§ MR. T. H. COCHRANE (Ayrshire, N.)
I beg to ask the Secretary for Scotland, with reference to the statement in his decision refusing the application of Skelmorlie to have a separate Parish Council, that it would be in direct opposition to recent legislative precedents; would he state to what recent legislative precedents he referred; whether, seeing that under the Local Government Act of 1894 he has recently obtained power to give Parish Councils to parishes situated similarly to Skelmorlie, he will reconsider his decision; and, whether, as he had been informed that Skelmorlie was a parish situated partly in one county and partly in another before he directed an inquiry to be held, what steps he proposes to take to relieve the inhabitants of the unnecessary expense thus incurred.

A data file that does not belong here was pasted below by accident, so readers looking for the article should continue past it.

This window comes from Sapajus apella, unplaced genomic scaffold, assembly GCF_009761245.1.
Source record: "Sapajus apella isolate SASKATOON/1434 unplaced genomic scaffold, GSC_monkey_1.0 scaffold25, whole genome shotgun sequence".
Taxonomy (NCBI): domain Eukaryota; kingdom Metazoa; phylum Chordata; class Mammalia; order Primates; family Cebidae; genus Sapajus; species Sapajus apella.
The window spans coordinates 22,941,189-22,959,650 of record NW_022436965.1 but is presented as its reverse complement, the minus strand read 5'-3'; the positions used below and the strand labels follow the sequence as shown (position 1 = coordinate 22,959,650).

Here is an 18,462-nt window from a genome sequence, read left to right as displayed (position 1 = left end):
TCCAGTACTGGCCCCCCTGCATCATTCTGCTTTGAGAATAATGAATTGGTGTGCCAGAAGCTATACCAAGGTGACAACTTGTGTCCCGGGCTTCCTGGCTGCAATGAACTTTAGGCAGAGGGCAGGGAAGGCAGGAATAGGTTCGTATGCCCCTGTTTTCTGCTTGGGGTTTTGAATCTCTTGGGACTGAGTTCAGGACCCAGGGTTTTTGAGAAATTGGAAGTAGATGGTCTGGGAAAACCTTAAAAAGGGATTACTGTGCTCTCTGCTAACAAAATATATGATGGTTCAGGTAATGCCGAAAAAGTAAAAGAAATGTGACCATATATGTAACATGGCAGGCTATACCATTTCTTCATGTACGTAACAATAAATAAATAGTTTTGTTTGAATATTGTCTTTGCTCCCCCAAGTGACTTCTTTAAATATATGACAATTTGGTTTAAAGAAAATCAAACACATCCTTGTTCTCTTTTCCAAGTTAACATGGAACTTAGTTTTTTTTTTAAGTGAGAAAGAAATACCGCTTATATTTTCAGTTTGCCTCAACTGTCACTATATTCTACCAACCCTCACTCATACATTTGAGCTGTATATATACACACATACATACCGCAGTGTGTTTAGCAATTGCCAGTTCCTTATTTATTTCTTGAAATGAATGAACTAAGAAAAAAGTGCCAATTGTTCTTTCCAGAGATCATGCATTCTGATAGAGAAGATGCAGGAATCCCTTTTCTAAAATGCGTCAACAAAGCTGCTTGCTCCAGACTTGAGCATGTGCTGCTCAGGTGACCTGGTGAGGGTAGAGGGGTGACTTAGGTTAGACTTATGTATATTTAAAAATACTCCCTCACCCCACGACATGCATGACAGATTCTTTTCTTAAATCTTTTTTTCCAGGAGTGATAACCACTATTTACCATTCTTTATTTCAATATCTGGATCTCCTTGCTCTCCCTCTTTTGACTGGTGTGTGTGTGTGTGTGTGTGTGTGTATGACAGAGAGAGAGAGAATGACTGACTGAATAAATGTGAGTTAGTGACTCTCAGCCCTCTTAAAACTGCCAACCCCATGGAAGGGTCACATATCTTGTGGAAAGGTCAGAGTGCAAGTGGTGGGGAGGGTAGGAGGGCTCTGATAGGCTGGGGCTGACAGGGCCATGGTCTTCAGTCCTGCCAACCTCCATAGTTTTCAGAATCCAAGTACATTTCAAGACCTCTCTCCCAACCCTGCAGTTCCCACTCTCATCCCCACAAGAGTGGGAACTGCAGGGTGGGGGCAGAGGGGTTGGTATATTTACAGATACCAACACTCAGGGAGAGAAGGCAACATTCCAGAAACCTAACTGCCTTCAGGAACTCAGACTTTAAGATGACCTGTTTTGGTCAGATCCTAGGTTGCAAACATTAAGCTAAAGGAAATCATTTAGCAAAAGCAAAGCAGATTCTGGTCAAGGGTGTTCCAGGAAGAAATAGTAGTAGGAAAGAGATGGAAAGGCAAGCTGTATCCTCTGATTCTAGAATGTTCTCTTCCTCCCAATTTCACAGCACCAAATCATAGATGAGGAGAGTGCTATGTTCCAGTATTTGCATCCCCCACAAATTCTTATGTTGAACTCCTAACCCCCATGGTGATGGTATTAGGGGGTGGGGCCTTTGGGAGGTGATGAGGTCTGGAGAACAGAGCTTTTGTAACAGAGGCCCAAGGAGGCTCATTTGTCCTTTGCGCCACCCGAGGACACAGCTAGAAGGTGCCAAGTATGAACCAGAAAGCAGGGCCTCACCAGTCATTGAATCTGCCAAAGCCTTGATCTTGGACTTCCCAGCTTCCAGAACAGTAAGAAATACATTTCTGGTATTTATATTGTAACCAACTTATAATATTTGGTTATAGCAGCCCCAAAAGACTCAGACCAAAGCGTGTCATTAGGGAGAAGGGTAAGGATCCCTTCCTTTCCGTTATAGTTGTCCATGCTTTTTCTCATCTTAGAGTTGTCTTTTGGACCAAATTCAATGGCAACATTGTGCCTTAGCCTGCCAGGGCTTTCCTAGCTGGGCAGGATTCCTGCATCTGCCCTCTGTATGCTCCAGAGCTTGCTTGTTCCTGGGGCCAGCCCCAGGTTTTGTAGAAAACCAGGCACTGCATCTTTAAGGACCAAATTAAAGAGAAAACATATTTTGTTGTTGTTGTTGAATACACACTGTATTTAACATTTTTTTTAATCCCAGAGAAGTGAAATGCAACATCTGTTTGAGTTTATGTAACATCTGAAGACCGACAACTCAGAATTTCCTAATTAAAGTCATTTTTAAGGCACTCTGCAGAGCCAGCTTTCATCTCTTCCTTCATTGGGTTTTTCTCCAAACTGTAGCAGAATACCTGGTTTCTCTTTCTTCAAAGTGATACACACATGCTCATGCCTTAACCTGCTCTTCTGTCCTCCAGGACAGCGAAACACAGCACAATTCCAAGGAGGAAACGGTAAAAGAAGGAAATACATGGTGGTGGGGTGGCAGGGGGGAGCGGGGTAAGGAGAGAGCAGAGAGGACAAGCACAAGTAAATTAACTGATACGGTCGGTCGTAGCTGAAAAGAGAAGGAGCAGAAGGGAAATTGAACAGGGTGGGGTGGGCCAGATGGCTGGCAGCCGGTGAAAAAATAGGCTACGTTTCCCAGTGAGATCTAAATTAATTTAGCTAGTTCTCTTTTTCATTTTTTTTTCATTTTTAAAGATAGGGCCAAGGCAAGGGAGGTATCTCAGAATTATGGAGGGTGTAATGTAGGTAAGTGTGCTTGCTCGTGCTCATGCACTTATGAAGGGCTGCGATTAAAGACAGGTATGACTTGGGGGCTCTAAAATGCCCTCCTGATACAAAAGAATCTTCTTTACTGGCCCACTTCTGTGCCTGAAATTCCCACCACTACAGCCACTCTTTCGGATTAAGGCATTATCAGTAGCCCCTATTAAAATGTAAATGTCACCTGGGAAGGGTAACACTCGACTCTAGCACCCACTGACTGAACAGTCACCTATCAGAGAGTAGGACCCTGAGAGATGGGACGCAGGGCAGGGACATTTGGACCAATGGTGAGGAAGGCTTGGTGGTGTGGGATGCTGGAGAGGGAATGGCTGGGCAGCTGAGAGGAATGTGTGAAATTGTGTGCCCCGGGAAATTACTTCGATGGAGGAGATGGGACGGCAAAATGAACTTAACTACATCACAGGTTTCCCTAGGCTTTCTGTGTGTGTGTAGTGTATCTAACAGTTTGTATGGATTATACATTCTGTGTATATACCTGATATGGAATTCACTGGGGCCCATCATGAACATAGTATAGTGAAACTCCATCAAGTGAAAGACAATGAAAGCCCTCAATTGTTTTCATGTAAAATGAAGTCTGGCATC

§ SIR G. O. TREVELYAN
Section 49 of the Local Government (Scotland) Act, 1889, is the precedent which I had more particularly in view. The Boundary Commissioners who were constituted by that Act were enjoined to frame orders dealing with parishes so that each parish—''If the Commissioners shall in the whole circumstances of the case deem it necessary or expedient, may be within a single county.I am informed that whereas there were 64 civil parishes in two or more counties in 1888, there are now only seven. I think the decision in the case of Skelmorlie, on the evidence produced at the inquiry, was a right decision. The order has been gazetted, and any representation made in the course of the statutory 40 days will be carefully considered 744 before it is confirmed. I have no power to relieve authorities appearing at an inquiry of any expenses which they may incur.